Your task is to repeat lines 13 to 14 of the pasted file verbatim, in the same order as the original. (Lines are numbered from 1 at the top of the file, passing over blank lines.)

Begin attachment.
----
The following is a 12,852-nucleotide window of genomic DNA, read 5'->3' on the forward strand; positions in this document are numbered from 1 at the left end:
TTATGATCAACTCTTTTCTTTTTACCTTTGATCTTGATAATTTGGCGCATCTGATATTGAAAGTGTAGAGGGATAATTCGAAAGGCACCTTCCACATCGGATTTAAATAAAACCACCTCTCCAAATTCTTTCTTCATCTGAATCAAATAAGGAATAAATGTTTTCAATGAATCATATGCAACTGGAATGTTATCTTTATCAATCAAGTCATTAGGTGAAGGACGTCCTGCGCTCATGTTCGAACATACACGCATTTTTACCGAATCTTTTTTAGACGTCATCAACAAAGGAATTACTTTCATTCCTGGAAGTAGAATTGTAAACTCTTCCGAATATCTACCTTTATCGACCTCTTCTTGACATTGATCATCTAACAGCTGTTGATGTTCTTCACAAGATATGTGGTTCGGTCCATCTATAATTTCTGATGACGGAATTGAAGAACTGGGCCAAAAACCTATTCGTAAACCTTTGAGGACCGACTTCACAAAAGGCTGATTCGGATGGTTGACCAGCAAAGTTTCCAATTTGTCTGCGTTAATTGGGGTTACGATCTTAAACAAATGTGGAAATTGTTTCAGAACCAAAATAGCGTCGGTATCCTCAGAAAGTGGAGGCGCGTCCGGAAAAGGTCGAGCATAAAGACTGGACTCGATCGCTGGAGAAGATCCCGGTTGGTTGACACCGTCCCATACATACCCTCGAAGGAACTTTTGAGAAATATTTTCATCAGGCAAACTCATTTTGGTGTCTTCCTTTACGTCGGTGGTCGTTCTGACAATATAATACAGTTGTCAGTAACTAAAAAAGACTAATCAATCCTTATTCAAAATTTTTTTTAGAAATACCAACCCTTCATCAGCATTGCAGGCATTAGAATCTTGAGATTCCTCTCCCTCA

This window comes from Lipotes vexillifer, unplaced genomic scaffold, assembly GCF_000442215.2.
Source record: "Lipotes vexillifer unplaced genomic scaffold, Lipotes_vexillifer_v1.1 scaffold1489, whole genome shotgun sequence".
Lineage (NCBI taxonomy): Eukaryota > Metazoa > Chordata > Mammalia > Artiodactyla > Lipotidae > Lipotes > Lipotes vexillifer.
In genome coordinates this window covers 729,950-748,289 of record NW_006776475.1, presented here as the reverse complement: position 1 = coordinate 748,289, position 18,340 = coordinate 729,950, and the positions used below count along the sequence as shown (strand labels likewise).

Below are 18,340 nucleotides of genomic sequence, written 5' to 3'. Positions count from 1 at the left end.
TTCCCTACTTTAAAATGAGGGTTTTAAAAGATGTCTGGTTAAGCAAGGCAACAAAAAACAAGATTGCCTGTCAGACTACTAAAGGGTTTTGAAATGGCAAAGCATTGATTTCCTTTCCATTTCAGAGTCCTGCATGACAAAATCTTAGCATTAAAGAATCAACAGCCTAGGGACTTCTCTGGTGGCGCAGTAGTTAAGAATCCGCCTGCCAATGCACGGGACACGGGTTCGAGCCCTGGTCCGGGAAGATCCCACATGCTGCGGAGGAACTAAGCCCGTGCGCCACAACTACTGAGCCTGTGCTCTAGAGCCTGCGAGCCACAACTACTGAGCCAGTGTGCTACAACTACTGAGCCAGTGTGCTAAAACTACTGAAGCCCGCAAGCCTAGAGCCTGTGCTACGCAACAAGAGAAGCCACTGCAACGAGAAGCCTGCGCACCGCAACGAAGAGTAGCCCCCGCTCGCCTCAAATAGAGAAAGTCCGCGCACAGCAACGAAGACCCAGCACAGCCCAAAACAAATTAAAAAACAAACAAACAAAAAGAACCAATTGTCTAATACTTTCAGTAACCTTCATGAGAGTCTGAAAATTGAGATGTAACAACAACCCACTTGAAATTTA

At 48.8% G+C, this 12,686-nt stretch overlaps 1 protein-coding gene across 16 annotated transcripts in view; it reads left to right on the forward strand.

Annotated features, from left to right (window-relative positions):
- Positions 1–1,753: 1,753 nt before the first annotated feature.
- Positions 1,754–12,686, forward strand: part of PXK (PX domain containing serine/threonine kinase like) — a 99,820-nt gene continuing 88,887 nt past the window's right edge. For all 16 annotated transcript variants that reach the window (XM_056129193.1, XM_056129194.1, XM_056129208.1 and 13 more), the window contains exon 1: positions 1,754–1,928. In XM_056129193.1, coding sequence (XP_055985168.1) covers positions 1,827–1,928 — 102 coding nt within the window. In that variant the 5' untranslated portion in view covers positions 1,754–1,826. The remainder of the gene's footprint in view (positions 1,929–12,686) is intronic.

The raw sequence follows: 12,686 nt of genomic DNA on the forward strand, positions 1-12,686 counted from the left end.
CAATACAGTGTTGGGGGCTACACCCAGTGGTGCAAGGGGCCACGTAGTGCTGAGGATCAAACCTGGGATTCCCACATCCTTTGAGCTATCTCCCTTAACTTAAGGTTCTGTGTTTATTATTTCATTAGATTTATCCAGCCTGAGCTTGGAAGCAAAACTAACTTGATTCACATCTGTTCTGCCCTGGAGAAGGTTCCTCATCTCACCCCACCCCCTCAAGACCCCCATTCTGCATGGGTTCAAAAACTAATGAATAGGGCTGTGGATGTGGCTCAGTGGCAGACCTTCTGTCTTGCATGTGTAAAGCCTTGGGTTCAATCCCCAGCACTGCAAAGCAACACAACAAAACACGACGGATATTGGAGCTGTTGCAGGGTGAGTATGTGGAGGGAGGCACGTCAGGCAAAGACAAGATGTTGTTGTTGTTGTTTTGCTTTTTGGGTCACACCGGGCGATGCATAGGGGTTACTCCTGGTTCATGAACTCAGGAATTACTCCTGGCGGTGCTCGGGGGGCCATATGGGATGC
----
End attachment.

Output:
The raw sequence follows: 12,686 nt of genomic DNA on the forward strand, positions 1-12,686 counted from the left end.
CAATACAGTGTTGGGGGCTACACCCAGTGGTGCAAGGGGCCACGTAGTGCTGAGGATCAAACCTGGGATTCCCACATCCTTTGAGCTATCTCCCTTAACTTAAGGTTCTGTGTTTATTATTTCATTAGATTTATCCAGCCTGAGCTTGGAAGCAAAACTAACTTGATTCACATCTGTTCTGCCCTGGAGAAGGTTCCTCATCTCACCCCACCCCCTCAAGACCCCCATTCTGCATGGGTTCAAAAACTAATGAATAGGGCTGTGGATGTGGCTCAGTGGCAGACCTTCTGTCTTGCATGTGTAAAGCCTTGGGTTCAATCCCCAGCACTGCAAAGCAACACAACAAAACACGACGGATATTGGAGCTGTTGCAGGGTGAGTATGTGGAGGGAGGCACGTCAGGCAAAGACAAGATGTTGTTGTTGTTGTTTTGCTTTTTGGGTCACACCGGGCGATGCATAGGGGTTACTCCTGGTTCATGAACTCAGGAATTACTCCTGGCGGTGCTCGGGGGGCCATATGGGATGC